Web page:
Cape Town – Eskom has set the ball rolling to sign 26 power purchase agreements (PPAs) that will mean independent power producers (IPPs) can start construction on wind and solar projects.
Eskom’s acting CEO Matshela Koko said on Friday the power utility will sign the PPAs, while the Department of Energy’s IPP Office head Karén Breytenbach said she readying plans to ensure a smooth roll-out for IPPs.
South African Renewable Energy Council (Sarec) chairperson Brenda Martin told Fin24 on Friday her sources said Eskom had reached out to the IPP Office for signature dates on Friday, but Breytenbach could not confirm this.
Eskom spokesperson Khulu Phasiwe told Fin24 on Friday that Eskom had sent budget quotes to the IPPs, which is a precondition before signing PPAs.
It would appear that President Jacob Zuma’s State of the Nation address (SONA) on Thursday contained a directive to Eskom to get the PPAs signed as soon as possible.
"Eskom will sign the outstanding power purchase agreements for renewable energy in line with the procured rounds," said Zuma.
That directive seems to have been heard, loud and clear. However, it followed months of tensions between Eskom, the IPP Office and the IPP industry, and could have long-term investor confidence issues.
The tensions started after former Eskom CEO Brian Molefe sent the industry into turmoil in mid-2016, when he refused to sign any more PPAs. He said they were costing Eskom too much money and were not required due to an oversupply of electricity for declining demand.
Koko continued Molefe’s freeze on the PPAs, saying Eskom would only sign up IPPs at a pace and scale the power utility could afford.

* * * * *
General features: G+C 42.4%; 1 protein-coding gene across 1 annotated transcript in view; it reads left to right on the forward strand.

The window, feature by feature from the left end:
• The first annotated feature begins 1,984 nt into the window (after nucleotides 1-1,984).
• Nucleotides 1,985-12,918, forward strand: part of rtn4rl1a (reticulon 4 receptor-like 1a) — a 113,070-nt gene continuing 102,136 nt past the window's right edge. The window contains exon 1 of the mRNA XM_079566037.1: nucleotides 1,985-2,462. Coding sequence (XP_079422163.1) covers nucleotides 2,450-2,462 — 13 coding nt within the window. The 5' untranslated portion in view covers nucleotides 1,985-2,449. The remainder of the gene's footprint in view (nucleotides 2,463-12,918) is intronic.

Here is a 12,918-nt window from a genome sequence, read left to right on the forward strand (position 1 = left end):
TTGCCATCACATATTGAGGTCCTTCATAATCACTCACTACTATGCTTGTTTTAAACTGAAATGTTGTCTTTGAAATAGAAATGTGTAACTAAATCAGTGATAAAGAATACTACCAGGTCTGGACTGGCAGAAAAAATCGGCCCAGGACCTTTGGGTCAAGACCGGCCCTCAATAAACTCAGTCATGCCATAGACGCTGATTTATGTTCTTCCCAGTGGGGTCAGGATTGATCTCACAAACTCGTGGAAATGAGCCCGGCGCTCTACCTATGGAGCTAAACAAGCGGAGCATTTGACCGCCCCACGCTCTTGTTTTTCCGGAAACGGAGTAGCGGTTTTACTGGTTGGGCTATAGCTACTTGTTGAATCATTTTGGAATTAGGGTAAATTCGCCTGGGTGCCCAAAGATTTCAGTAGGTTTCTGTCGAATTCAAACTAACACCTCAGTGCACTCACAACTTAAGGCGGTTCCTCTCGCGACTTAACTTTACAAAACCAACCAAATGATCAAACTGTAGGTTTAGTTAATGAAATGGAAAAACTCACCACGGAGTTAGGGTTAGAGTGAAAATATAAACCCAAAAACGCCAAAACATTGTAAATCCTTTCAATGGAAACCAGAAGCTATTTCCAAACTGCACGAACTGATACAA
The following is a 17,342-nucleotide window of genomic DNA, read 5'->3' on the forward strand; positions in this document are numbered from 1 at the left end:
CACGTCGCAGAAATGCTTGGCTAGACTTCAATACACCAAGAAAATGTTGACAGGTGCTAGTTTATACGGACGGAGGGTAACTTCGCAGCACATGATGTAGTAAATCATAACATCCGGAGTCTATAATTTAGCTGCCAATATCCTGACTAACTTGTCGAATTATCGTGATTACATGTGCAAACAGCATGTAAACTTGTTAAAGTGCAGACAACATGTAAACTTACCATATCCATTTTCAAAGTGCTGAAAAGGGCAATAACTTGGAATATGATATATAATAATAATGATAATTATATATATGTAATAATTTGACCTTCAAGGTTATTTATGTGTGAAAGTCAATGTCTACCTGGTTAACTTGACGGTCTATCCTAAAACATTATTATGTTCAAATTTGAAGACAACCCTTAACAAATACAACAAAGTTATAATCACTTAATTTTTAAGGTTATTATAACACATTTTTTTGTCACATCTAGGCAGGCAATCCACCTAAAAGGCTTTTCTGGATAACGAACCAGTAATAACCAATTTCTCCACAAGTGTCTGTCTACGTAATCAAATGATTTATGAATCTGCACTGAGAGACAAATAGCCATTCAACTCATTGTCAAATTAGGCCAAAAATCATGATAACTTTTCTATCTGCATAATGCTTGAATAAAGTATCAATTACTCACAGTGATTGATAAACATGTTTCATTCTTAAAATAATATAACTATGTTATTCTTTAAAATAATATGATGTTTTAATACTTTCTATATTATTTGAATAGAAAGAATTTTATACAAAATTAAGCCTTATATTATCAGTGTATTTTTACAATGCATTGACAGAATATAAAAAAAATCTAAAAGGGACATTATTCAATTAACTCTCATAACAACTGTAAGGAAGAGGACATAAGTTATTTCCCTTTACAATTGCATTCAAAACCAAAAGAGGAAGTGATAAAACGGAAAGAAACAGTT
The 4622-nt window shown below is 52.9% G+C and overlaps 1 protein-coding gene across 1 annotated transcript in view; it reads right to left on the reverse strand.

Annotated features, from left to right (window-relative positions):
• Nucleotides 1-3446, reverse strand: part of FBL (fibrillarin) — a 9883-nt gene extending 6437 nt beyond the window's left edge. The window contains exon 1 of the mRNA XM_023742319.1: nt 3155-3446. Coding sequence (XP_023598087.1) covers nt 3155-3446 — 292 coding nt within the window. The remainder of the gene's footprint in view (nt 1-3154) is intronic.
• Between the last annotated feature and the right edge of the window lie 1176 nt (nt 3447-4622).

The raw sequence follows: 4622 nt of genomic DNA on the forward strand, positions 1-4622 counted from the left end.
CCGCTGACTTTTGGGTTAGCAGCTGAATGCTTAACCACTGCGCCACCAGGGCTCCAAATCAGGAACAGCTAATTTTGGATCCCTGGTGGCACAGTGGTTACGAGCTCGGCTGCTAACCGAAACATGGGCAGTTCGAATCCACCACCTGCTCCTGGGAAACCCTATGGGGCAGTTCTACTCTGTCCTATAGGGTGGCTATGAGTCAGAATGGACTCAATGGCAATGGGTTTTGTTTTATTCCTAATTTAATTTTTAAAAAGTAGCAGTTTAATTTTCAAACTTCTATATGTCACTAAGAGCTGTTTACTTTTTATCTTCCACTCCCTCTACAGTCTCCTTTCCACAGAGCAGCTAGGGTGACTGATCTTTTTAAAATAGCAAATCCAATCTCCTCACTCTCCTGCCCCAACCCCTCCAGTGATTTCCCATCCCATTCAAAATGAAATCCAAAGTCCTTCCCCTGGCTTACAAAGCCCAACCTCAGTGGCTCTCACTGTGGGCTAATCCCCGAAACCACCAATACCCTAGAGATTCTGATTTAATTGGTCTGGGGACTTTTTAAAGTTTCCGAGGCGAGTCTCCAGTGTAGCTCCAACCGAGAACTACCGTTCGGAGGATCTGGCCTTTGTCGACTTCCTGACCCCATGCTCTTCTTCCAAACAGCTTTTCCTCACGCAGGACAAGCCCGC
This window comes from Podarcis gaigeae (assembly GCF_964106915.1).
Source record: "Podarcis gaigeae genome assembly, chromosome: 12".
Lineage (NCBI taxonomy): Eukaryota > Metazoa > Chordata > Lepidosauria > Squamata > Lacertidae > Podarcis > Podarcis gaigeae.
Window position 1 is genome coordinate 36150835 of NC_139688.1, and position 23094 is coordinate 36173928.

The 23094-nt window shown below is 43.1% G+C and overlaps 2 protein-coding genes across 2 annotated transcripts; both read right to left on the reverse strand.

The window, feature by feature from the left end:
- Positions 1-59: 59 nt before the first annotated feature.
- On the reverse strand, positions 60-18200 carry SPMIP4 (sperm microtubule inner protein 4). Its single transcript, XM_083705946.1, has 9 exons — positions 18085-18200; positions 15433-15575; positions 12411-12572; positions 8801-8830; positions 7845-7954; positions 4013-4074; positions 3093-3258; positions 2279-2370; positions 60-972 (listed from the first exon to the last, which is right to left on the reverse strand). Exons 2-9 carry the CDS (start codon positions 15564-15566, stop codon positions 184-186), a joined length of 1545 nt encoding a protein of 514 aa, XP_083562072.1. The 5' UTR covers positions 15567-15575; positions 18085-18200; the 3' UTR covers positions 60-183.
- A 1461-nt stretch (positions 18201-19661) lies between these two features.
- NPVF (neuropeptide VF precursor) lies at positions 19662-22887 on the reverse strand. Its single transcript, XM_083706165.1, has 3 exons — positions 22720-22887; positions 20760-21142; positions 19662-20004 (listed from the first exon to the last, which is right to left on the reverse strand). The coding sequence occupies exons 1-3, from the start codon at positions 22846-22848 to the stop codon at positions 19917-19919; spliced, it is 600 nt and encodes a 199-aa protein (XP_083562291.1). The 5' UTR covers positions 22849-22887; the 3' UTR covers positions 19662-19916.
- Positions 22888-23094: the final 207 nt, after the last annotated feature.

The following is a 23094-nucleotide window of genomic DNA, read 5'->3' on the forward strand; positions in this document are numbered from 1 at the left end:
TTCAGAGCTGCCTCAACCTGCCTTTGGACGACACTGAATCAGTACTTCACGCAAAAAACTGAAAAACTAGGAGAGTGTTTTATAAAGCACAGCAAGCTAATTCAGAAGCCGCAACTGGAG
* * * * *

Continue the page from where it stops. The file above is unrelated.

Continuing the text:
BEE boon was low-hanging fruit for Zuma
However, it would appear that the IPPs have a trump card that Eskom can’t duck: they have an excellent black economic empowerment record. It was therefore a low-hanging fruit for Zuma’s SONA message of speeding up radical economic transformation to combat poverty, inequality and unemployment.
“It’s an excellent investment for jobs, for black economic empowerment and for contributing towards upliftment,” said Breytenbach. “These are all the good things as it gives the opportunity to make those differences towards economic transformation.”
Energy Minister Tina Joemat-Pettersson has acted swiftly and wants to see a fast-tracked programme of action so the IPPs can get their projects under way, explained Breytenbach.
“The minister wants it now,” said Breytenbach. “I just want us to be ready and have a plan. There is a regrouping happening.
“We haven’t done a lot for a few months, but now we are seeing how quickly we can sign. We usually plan these things long in advance, so there is a lot of work to do.”
Martin said she expects to see the PPA signatures soon.
“We are very happy that the president has shown leadership,” she said. “He has made it very clear what has to happen.”
Koko tweeted on Friday: “We welcome the content of president's speech. Following a governance process and within the approved Nersa tariff of 2.2% we are going to sign.”
However, Phasiwe said on Friday that state regulator Nersa “has provided the necessary assurances for cost recovery of these power purchase agreements”.
He said the 2 383 MW of renewable PPAs remaining to be signed have been approved by the Eskom board’s investment and finance committee and approvals have been received from the minister of public enterprises.
“Eskom’s position is that all energy sources, be they nuclear or renewables, should be pursued at a pace and scale that the country can afford,” he said.
“To this end, Eskom supports the introduction of the renewable energy independent power producers as envisaged in government’s Renewable Energy Independent Power Producers Programme.
“To date, Eskom has signed 64 power purchase agreements (PPAs) for a total of 4 000 MW under the RE-IPP programme and two PPAs for the open-cycle turbines for a total of over 1 000 MW.”
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